The spring 2009 LSAMP cohort at UTSA pursued research on an array of topics, working alongside faculty mentors in the College of Sciences and College of Engineering:
Crystal Alonzo, Professor Oscar Van Auken (Department of Biology)
Carla Grochel, Associate Professor Valerie Sponsel (Department of Biology)
Emily Pohl, Professor Judith Walmsley (Department of Chemistry)
Students receive inaugural South Texas Center for Emerging Infectious Disease scholarships
The South Texas Center for Emerging Infectious Diseases awarded its inaugural $21,500 doctoral scholarships to students Madhulika Jupelli and Gregor Weber to help complete their doctoral thesis research.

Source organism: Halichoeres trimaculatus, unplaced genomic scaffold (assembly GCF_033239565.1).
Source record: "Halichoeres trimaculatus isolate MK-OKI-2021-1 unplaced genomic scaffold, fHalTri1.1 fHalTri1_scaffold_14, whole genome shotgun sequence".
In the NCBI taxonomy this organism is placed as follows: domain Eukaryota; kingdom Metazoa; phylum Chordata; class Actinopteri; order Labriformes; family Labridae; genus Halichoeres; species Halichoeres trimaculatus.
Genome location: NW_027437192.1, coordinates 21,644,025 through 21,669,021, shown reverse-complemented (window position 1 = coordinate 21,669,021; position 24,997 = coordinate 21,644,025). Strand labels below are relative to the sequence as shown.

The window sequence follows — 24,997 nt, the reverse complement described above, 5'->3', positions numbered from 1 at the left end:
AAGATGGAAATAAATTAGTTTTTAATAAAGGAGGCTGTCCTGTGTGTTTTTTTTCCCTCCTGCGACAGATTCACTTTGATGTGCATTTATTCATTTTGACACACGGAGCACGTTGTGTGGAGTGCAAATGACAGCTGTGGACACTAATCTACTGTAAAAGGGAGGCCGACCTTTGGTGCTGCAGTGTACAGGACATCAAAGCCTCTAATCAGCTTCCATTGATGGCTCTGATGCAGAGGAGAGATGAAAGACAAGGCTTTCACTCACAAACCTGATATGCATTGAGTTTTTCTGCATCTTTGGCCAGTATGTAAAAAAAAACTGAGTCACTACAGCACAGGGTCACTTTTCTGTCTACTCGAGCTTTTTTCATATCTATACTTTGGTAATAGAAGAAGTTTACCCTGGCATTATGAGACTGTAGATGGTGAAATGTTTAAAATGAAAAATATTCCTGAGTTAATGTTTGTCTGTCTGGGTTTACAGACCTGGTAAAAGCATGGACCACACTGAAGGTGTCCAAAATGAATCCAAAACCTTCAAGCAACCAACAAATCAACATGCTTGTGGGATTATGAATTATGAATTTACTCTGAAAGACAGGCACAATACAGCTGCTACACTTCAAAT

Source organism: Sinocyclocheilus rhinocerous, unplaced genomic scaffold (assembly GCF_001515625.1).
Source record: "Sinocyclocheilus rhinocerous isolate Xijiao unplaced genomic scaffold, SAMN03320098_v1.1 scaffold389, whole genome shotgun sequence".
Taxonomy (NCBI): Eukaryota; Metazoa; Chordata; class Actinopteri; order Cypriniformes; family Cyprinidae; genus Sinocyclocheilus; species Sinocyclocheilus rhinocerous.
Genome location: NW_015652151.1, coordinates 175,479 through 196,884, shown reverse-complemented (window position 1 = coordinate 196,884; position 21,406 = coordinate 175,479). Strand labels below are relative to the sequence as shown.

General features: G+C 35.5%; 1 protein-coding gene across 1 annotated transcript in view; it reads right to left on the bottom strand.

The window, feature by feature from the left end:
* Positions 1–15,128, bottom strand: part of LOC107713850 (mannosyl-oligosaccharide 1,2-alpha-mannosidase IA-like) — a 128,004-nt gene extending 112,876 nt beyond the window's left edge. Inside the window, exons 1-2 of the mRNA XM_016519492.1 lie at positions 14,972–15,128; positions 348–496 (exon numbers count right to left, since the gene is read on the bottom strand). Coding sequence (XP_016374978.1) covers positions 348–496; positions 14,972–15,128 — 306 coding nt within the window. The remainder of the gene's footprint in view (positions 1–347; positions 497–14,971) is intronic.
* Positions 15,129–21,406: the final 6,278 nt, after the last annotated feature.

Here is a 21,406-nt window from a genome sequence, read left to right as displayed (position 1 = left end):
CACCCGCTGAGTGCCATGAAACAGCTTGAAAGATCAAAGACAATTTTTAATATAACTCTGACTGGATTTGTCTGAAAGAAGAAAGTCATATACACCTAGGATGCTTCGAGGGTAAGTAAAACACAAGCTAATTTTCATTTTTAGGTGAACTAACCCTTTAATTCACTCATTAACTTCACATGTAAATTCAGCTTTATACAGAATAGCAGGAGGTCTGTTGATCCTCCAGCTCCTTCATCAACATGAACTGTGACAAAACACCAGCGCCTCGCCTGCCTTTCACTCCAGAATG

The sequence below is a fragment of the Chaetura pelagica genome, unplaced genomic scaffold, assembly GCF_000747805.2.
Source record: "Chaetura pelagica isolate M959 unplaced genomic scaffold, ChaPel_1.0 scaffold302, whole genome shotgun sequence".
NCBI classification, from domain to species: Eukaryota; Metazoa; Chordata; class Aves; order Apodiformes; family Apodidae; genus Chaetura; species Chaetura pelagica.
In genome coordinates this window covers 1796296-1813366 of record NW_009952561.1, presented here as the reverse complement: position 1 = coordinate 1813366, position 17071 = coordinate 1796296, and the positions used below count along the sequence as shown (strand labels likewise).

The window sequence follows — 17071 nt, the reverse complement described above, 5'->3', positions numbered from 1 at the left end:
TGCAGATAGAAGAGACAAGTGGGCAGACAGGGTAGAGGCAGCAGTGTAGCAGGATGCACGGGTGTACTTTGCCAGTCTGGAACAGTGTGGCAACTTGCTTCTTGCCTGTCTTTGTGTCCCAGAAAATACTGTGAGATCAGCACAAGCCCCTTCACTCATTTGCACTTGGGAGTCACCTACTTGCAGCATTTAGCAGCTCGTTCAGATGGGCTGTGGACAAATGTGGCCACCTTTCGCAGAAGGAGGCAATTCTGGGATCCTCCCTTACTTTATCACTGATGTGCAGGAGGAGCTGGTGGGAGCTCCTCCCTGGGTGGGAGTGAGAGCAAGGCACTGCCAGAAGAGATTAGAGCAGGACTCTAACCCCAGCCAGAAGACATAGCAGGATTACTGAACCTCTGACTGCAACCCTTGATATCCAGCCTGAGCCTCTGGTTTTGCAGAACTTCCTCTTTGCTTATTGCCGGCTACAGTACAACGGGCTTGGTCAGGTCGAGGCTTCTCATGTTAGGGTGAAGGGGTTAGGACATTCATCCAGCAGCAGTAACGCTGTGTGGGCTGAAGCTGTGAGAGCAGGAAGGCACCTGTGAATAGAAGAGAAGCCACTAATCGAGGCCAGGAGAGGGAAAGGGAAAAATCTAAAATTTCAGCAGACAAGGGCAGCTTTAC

Jupelli is researching the development of abnormal lung function in adults who had chlamydial infections at birth. She is conducting her research under the direction of Professor Bernard Arulanandam.
“I am really happy to receive this scholarship,” says Jupelli. “[It] will allow me to leave my teaching position so I can spend more time in the laboratory and focus on the completion of my degree.”
An alumnus of the undergraduate biology program, Weber is in his fourth year of the Ph.D. program. His research focus is the bacterium Vibrio cholerae, which causes cholera infections.
“I chose to pursue my Ph.D. at UTSA because of the rapid growth of research on campus, the positive energy displayed by the faculty and the quality of the Ph.D. program in cellular and molecular biology,” says Weber.